Florida Fishing Report - March 4

Florida Fishing Report - March 4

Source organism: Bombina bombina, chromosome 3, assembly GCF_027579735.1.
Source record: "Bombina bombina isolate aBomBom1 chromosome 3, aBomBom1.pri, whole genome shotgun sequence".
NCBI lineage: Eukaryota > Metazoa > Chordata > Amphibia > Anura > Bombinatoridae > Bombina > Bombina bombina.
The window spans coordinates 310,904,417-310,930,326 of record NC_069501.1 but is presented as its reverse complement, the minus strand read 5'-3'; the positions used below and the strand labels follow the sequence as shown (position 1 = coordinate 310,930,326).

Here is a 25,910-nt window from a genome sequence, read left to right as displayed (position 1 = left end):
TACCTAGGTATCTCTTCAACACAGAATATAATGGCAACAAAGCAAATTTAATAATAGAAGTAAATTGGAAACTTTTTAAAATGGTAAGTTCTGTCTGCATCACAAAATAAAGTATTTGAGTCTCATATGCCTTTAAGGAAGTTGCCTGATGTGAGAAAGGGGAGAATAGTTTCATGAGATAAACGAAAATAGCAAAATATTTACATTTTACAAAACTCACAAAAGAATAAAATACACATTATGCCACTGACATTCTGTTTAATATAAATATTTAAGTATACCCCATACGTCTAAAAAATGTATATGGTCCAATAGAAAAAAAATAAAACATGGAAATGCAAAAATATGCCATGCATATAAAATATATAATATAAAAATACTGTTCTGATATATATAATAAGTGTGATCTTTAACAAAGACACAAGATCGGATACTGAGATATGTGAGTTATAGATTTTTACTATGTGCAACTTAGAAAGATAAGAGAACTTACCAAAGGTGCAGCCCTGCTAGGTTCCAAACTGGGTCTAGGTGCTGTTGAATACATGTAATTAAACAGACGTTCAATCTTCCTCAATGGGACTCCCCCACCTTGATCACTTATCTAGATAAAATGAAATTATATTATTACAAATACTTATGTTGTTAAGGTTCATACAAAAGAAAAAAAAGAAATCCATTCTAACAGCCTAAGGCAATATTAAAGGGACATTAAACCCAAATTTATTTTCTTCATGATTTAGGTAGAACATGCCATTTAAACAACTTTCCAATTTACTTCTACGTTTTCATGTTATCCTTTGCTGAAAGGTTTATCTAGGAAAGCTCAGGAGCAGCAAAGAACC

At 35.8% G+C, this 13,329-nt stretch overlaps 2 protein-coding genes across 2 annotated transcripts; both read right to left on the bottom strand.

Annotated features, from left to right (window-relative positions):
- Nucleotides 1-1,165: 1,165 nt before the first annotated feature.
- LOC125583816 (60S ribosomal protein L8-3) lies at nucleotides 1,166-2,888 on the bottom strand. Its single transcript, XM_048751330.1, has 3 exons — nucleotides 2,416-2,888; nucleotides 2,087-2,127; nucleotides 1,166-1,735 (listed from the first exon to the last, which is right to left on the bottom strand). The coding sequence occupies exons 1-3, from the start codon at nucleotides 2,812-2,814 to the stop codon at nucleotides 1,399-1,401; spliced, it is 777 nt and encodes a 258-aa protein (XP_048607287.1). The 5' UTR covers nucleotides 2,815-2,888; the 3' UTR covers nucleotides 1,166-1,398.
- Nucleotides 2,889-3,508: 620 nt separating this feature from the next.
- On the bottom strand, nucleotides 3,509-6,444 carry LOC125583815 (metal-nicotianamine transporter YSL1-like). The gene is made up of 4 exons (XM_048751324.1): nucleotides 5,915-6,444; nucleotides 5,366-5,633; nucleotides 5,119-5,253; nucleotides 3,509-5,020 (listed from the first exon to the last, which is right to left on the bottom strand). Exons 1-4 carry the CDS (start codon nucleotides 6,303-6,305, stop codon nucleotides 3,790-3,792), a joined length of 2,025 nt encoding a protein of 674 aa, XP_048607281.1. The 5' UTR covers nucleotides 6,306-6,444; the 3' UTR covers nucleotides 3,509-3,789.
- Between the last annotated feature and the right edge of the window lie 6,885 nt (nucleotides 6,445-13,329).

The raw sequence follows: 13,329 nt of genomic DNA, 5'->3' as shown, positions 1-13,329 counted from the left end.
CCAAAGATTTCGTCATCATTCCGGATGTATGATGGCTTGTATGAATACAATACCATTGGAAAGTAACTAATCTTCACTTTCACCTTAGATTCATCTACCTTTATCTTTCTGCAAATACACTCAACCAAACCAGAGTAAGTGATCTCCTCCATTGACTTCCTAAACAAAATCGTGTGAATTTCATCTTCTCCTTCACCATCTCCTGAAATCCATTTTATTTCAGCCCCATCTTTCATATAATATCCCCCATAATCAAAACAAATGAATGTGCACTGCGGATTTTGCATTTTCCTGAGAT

FreshwaterCentral Florida--Look for the bass to finish up bedding during the new and full moons of March on Lake Kissimmee and Lake Toho. The northeast side of Kissimmee has yielded bass to 12 pounds this week, and lots of 6-8 pound fish for anglers sight casting to the fish moving onto the beds. Look for the sand holes and then move back from the hole and wait for the bass to return to the bed, then cast creature baits on a 1 ounce tungsten weight past the hole and drag it into the bed. Be ready for the fish to pick it up and strike immediately. If the fish aren?t on the beds, they?re holding out in open water close to the spawning areas right now. Look for shell mounds and grassy points and cast lipless crankbaits in gold or blue and chrome colors, working the baits slowly through the area. The fish are schooling in these staging areas, so where you catch one, there will be more.Crappie have moved into the grass on the southern end of Lake Kissimee, with minnows taking limits of fish to 2 pounds in the mornings and late afternoons. Bluegill have also moved into the shallows, with worms, crickets and small popping bugs doing well.Lake Okeechobee?The new moon has the big female bass bedding in the shallows on the north end of the lake. Look for the fish in the marsh areas in 3 feet of water or less, with the best concentrations in areas with sandy or rocky bottom. Sight cast those fish with Eager Beavers or Spring Lizards. Live shiners fished around the outside grass lines of King?s Bar and Second Point are catching 30 fish per trip, with one fish topping 8 pounds or more. On the south end of the lake, Logger Toads and Horny Toads run across the top of the grass around Ritta Island and the Monkey Box area are catching good numbers of bass to five or six pounds.Crappie are the best thing going on the Big Lake right now, with the fish moving out into open water and starting to push into the grass. The best action is still at night on live Missouri Minnows in areas like the Kissimmee River and Nubbin Slough, but jig polers are also doing well during the daytime using chartreuse and black or pink and black jigs. Adding a minnow to the jig will produce larger fish right now.SaltwaterFlorida PanhandleInshore? Black drum have been the mainstay for anglers fishing live shrimp around the Navarre Bridge and in the sound. Work the docks with boats on lifts, as they usually have deeper water around them, and you?ll likely pick up a few redfish as well. West Bay and North Bay in Panama City have been yielding great redfish action on live shrimp and Assassin Sea Shads.Offshore?Amberjacks are the mainstay on the deepwater wrecks, but blackfin tuna should be making a solid showing in the next couple of weeks if the weather stays warm. Closures on snapper and grouper have kept the bottom fishermen back in port awaiting the first cobia of the spring run. Once the first fish is caught the word will get out and the beaches will be packed with boats running and gunning fish to 100 pounds or more. Custom cobia jigs or live eels are the favored offerings along the beaches, and don?t overlook the appeal of a large live shrimp or whole squid.West Central FloridaInshore?Redfish action has been steady from New Port Richie down to Sarasota, with fish holding along the mangrove shorelines and potholes in the flats. Lemon Bay, Little Sarasota Bay and the causeways around Tampa Bay are all good locations to target redfish in March. If it?s cold, look for the fish over dark mud bottom, but if the weather stays warm, chase them over sand. Drunk Monkey Blurp Shrimp and Gold 5 inch shads with a 1/8 ounce jighead bounced on the bottom will entice a bite from the reds. The key is to move the lure very slowly in front of fish, then barely twitch it. When the redfish pins it to the bottom, don?t set the hook. Wait another second for the fish to suck the bait into its mouth so you don?t miss the hookup. Sheepshead can be caught around all the causeways and bridges right now on shrimp, sandfleas, fiddler crabs or mussels.Offshore?Mangrove snapper and the occasional mutton are coming out of 115 to 140 feet of water on live pinfish or ballyhoo plugs. Grouper are all over the hard bottom areas from six to 15 miles off the beach, but season remains closed. If you?re looking for catch-and-release action, the grouper bite is pretty hard to beat right now. Spanish mackerel were pushing off St. Pete Beach earlier in the week, but rough conditions have kept anglers from getting to them all week.Southwest FloridaInshore?Word of tarpon showing in Chokoloskee has fishermen working the coves and river mouths looking for silver kings. Watch for free-jumping fish in the open areas and throw large topwater plugs like a MirrOlure Top Dog or live mullet. Fly fishermen should look for the laid-up fish in 4 feet of water along the shorelines of coves and bays. Snook fishing has also picked up around the waters of Marco Island, Pine Island Sound, the Sanibel Causeway Bridge and in the channel leading into Port of the Islands. Chartreuse and black or pumpkin with red glitter colored jerk baits worked around the trees and other structure are taking mostly small fish, but in good numbers right now. Topwater plugs are starting to produce some nice snook for anglers wading the oyster bars of Chokoloskee. Black and gold is the hot color right now.Offshore?The few boats making it offshore these days are finding mutton, mangrove and yellowtail snapper in 110-150 feet of water. Live shrimp and pinfish, squid, ballyhoo and grunt plugs are all good offerings. Bait is starting to show up around the markers again, so threadfins, Spanish sardines and pilchards will be available from now until the fall. We?ll see a marked improvement in the tripletail fishing over the next month as well, as fish start pushing out onto the crab trap buoys in 12-15 feet of water. Use live shrimp or small flies that imitate shrimp or small baitfish for tripletail upwards of 10 pounds.Florida KeysInshore?Warm weather over the last two weeks has greatly improved the flats fishing, allowing bonefish and permit to move up into the shallows from Islamorada to Key West. Tarpon are also starting to show in the channels of Key West up to Summerlin Key, with chunks of ladyfish, crabs, pinfish and mullet the top baits. The flats are also covered with Spanish and cero mackerel?just look for the diving birds and chum with minnows then throw jigs or flies. Up in Florida Bay the seatrout bite remains strong over the grass flats and redfish can be found on the flats to the west of Flamingo, as well as up in the small creeks. Live shrimp on a ¼ ounce jighead is deadly on the reds and will also take a few snook as well.Offshore?Sailfish are the mainstay for bluewater anglers working the outside edge of the reef in 80-130 feet of water. Live pilchards, threadfins and goggle-eyes are the top baits, and some boats are fishing six to 10 inches of wire near the hook because of cutoffs from kingfish and the occasional wahoo. Kingfish and cobia have moved in to the wrecks west of Key West, with both species showing on most days. Look for cobia to 60 pounds or more and lots of 20-20 pounds kings off the End of the Bar and on the wrecks and reefs. This is also the time when the shrimp boats are starting to show in force, with schools of blackfin tuna and bonito feeding on the cull thrown overboard. Watch for anchored shrimp boats and fish downcurrent from the boats.Southeast FloridaInshore?Tarpon fishing in Government Cut is producing fish to 130 pounds for anglers drifting the cut at night with live shrimp, crabs or pilchards. The key when using shrimp is to get bait down by using a 3/8 ounce jighead. The shrimp are running in Biscayne Bay, so the nighttime fishing around the bridges for snook and tarpon has been very consistent for anglers drifting shrimp on a 50-pound fluorocarbon leader and 3/0 circle hook back to the shadow line. The Venetian Causeway has been one of the hot spots for tarpon to 60 pounds. Snook fishing has picked up on the flats in Stuart, where live Atlantic Menhaden freelined on the deeper cuts through the flats are catching up to 20 snook per day. Snook season remains closed in Florida until Sept. 1, so all the action is catch-and-release. Spotted seatrout, pompano, ladyfish and redfish make up the rest of the action on the flats of the Indian River from Fort Pierce to Hobe Sound. Assassin Drunk Monkey jerkbaits with a 1/8 ounce jighead have been the go-to lure.Offshore?Scattered sailfish, dolphin and wahoo are available from Fort Pierce to Miami, with the better sailfish action off Dade and Broward counties in 110 to 160 feet of water on live goggle-eyes, threadfins or pilchards. The best action has been on a northerly wind when the sails get up on the surface and cruise allowing anglers to cast pitch baits to the fish. The wahoo bite has been consistent three or four days on either side of the new and full moons when the tides and currents are running stronger than normal. The new moon is March 4. Troll double-hooked swimming mullet on a wire line or planer to target the wahoo. Blackfin tuna in the 15-20 pound range can be found off Palm Beach in 150 feet of water. Look for the diving birds, and troll with small feathers in pink, silver or black and red.East Central FloridaInshore?Big redfish are starting to move back onto the flats of the Mosquito Lagoon and Banana Rivers from Melbourne up to Titusville and even in Oak Hill. Warmer weather has redfish to 40 pounds or more moving into 2-4 feet of water, with Tiger Shoals, the east side of Merritt Island and the No Motor Zone three good areas to find fish right now. Blue crabs, mullet or ladyfish chunks and DOA Bait Busters have been the most productive offerings on the big reds. Smaller redfish can be found along the shorelines, oyster bars and in the shallow holes in the flats on the outgoing tides, with the Assassin Copper Juice colored 4 inch Sea Shad on a ¼ ounce red jighead a great bait. Bluefish can be found around all the inlets from Sebastian north, with topwater plugs like a Rapala SkitterWalk fooling fish to seven pounds along with the occasional big seatrout. Most of the larger seatrout are coming out of shallow, mud bottom.Offshore?The yellowfin tuna bite at the 90 mile buoy has been hit-or-miss, but there have been some good days when anglers are catching fish to 80 pounds, along with dolphin, wahoo and blackfin tuna. The weather has been inconsistent for running out to the buoy, but the best action seems to be after the wind has been blowing and seas have been rough for at least three days. Cobia action has been steady on the wrecks on less than 80 feet of water, as well as on manta rays and around the Bethel Shoals area. Chartreuse 1 ounce Hook Up lures and Yo-Zuri Hydro Poppers have been taking cobia to 60 pounds lately. The better fish have been on the manta rays. Bottom fishing has been outstanding for red snapper and grouper, both of which must be released because the season is closed. The best action has been in 70-90 feet of water on live pinfish.Northeast FloridaInshore?Sheepshead fishing around the channel markers in the Intracoastal Waterway is red hot, according to Capt. Russell Tharin of Jacksonville. Live shrimp fished around the markers is catching sheepies to 7 pounds or more, along with whiting, croakers and the occasional redfish also being taken. Spotted seatrout fishing has been good in the deeper holes and creeks with live shrimp or dark green colored Cotee Jigs on a ¼ ounce jighead. Look for the diving seagulls or oil slicks on the surface where the trout have been feeding heavily on glass minnows. Flounder action should pick up this month, with fish in the 1-4 pound range moving into the shallows to feed. Live mud minnows bounced on the bottom around docks and bridge pilings will score a flounder dinner or two.Offshore?Offshore fishing has been limited the last week because of rough seas, but when anglers can get out the wahoo bite has been excellent in 180-400 feet of water. High speed trolling with Yo-Zuri Bonito or Braid Speedsters will fool the wahoo, which are still traveling in schools, so be sure to mark the bite and spin back around for another pass. Bottom fishing for snapper and grouper is outstanding on the reefs and wrecks in 60-90 feet of water. Butterfly jigs and grunt plugs have been the best baits.